Pompeo Questions the Value of International Groups Like U.N. and EU
Posted December 4, 2018 10:46 a.m. EST
BRUSSELS — In a major speech Tuesday, Secretary of State Mike Pompeo tried to explain one of the abiding conundrums of the Trump administration: How does a nationalist lead on the international stage?
The answer, he said, is to jettison some treaties and institutions while bolstering others. Among the institutions that Pompeo criticized were the United Nations, the European Union, the Organization of American States and the African Union, while he embraced NATO — which President Donald Trump has harshly criticized — as an “indispensable institution.”
The speech, delivered in a palatial concert hall in Brussels, was intended to explain Trump’s worldview to a deeply skeptical audience, including many Europeans who see Trump as undermining international agreements that they believe have promoted peace and prosperity.
“Even our European friends sometimes say we’re not acting in the free world’s interest. This is just plain wrong,” Pompeo said, adding that “under President Trump, we are not abandoning international leadership or our friends in the international system. Indeed, quite the contrary.”
But since the end of the Cold War, the international order “failed us, and it failed you,” he said. “Multilateralism has become viewed as an end unto itself. The more treaties we sign, the safer we supposedly are. The more bureaucrats we have, the better the job gets done.”
Of the United Nations, he asked, “does it continue to serve its mission faithfully?” When he asked whether the European Union, based in Brussels, was placing countries’ interests over those of its bureaucrats, someone in the audience shouted an unequivocal, “Yes,” a response that Pompeo ignored.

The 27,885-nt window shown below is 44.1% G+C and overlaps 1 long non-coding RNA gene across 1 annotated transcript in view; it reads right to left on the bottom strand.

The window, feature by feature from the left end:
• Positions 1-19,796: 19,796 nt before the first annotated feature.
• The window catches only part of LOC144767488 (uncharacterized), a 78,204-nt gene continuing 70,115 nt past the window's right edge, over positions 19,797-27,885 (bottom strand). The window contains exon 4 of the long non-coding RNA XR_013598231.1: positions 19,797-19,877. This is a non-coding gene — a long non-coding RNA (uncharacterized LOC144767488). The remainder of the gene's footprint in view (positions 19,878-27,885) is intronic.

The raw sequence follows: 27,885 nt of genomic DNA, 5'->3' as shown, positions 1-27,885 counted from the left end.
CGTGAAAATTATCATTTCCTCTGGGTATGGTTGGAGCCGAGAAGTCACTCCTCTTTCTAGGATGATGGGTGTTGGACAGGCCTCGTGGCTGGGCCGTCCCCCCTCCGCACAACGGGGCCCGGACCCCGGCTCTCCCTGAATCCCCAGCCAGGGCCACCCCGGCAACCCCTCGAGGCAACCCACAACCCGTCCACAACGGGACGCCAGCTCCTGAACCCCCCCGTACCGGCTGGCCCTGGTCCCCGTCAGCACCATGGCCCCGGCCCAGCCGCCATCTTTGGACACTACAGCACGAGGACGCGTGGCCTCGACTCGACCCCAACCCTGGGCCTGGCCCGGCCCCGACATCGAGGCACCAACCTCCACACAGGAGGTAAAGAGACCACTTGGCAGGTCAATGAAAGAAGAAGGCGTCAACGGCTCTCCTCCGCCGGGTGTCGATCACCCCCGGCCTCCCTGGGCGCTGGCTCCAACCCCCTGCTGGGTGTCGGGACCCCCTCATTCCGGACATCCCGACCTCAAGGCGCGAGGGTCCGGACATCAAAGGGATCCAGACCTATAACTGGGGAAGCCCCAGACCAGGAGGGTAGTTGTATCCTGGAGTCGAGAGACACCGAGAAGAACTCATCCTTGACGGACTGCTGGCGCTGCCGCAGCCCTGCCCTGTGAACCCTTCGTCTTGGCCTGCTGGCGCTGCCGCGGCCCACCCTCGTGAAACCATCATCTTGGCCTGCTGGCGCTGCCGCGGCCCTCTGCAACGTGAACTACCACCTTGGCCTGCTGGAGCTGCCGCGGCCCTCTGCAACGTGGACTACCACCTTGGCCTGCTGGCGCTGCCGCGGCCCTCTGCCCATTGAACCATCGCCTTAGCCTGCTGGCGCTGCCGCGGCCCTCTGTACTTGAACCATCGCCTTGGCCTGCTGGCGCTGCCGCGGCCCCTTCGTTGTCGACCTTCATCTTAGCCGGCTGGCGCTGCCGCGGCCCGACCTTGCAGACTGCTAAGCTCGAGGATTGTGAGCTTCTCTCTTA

The World Bank, International Monetary Fund and World Trade Organization also came in for sharp criticism.
“International bodies must help facilitate cooperation that bolsters the security and values of the free world, or they must be reformed or eliminated,” he said.
Responses ranged from tepid to hostile.
A spokesman for the European Union refuted the claim that the bloc fails its member states and their people. Margaritis Schinas, chief spokesman of the European Commission, the bloc’s executive arm, explained its governing structure and system of popular elections, adding pointedly, “I’m simplifying for those who do not know us.”
“That’s how it works, OK?” Schinas said, throwing his hands in the air. “So for those people who come to Brussels and coin an opinion without knowing how our system works, that’s how our system works, and that’s our reply.”
Ian Lesser, director of the Brussels office of the German Marshall Fund of the United States, which organized the event, said, “Clearly this was a speech intended to signal that multilateralism wasn’t dead; it simply needed to be revived. There may be a sharp debate about how he suggested to do that. But all in all I don’t think it was a destructive message about multilateralism per se.”
Some listeners were less sanguine, like David Fouquet, a professor at the Free University of Brussels.
“I was struck by the fact that he put the European Union on his administration’s hit list of bad actors,” he said. “I’m in disbelief: the tone, the lack of sensitivity to the place where he was. His predecessors built and created these institutions. Although he professes to want to strengthen them, I think he is undermining them.”